On March 26, 2014, the Government Accountability Office (GAO) released its report regarding the private sector’s physician feedback reporting practices and how implementation of such practices could improve CMS’s own reports to Medicare providers.  The GAO surveyed the provider reporting practices of nine private entities, including health insurers and statewide collaboratives consisting of providers, payers, and employers.  In reviewing these reporting practices, the GAO examined how and when the entities reported performance feedback to physicians, as well as the type of information they reported. 

The GAO concluded that the private entities reported performance feedback to physicians more frequently than CMS, and that the private entities’ performance feedback reports include a wider variety of quality benchmarks than CMS’s reports.  Currently, CMS issues its performance feedback reports annually, and includes only national benchmarks in those reports.  The GAO recommended that CMS issue performance feedback reports more than once per year and include state or regional benchmarks.  According to the GAO, including local benchmarks was an important feature of the private entities’ reports, as a physician could be performing above the national average but below that of his or her local peers.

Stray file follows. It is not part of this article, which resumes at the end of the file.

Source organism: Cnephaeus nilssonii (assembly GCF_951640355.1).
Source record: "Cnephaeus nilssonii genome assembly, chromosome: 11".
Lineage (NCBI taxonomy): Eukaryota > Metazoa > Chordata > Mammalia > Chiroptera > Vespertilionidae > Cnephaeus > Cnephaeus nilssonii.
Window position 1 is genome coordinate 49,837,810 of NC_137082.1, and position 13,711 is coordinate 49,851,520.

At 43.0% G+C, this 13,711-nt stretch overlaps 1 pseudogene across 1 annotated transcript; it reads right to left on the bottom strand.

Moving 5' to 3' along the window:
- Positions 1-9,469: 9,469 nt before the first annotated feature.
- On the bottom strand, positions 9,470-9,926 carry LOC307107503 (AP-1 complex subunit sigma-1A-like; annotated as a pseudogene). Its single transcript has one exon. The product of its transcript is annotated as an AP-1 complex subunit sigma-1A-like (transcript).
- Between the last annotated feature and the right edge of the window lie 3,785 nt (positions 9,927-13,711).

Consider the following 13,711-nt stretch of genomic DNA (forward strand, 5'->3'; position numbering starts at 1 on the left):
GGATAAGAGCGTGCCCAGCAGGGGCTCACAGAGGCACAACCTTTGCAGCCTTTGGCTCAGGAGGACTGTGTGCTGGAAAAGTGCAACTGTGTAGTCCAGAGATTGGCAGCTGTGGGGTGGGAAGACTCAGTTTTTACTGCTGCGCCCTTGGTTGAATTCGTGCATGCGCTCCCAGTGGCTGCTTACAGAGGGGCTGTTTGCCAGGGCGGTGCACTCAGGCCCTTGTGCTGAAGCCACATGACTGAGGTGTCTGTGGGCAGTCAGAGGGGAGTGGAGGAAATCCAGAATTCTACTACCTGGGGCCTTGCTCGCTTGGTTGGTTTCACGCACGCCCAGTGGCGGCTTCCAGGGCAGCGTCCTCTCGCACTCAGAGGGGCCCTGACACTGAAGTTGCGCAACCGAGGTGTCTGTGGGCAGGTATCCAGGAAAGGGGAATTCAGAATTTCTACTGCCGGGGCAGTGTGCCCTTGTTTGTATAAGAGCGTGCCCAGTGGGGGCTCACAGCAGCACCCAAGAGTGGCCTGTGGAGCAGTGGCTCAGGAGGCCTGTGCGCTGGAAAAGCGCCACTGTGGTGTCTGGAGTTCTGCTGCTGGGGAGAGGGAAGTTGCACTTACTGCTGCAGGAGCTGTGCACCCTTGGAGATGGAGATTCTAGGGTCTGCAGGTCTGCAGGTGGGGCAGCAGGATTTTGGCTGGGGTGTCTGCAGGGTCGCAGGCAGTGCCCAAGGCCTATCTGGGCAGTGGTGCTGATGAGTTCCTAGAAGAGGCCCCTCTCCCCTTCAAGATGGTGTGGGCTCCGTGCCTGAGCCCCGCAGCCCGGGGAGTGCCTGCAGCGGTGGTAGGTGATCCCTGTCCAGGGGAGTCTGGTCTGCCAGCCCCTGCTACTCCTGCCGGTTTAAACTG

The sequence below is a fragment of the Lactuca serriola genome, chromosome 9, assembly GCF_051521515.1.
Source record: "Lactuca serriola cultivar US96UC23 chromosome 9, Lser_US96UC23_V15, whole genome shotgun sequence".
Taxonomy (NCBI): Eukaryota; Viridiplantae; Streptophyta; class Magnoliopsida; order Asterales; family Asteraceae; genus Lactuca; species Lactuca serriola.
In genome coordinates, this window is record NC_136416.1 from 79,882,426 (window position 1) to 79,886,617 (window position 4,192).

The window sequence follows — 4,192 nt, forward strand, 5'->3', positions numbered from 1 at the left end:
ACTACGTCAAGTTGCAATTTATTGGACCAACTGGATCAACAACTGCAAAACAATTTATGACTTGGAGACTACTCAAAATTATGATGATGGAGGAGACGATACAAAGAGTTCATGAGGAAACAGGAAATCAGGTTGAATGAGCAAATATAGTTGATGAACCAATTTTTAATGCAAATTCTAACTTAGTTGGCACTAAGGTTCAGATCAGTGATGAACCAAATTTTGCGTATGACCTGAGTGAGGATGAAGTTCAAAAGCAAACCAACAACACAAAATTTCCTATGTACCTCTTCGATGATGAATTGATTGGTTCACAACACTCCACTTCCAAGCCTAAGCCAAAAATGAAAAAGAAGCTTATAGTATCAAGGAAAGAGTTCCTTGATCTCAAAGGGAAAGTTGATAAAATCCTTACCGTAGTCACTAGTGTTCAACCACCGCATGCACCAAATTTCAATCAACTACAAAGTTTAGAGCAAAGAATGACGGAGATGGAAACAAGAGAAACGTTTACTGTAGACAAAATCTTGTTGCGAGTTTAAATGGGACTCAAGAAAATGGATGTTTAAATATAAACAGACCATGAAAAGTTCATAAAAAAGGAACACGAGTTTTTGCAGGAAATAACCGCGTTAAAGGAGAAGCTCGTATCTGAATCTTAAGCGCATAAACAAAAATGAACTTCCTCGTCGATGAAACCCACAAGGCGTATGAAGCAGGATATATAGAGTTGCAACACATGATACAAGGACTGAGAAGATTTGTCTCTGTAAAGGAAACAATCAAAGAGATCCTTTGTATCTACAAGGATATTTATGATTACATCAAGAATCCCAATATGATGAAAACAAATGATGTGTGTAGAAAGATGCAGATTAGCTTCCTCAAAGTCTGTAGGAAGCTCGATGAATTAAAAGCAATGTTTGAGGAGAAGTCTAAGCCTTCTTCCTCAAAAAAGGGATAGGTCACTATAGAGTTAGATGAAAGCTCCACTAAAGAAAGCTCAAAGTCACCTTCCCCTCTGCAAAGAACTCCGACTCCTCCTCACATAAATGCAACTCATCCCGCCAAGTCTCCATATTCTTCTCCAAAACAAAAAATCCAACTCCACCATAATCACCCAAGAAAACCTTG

While CMS agreed with the GAO’s recommendations, the agency noted that it faced unique challenges in reporting to multiple provider types and specialty groups.  CMS also underscored its view that Medicare is a national program affecting all providers receiving fee-for-service payment, and all providers should be subject to the same benchmarks.  CMS is working to incorporate performance feedback reports in connection with the Affordable Care Act’s mandate to apply a value-based payment to all Medicare physicians by 2017.  The GAO’s report is available here.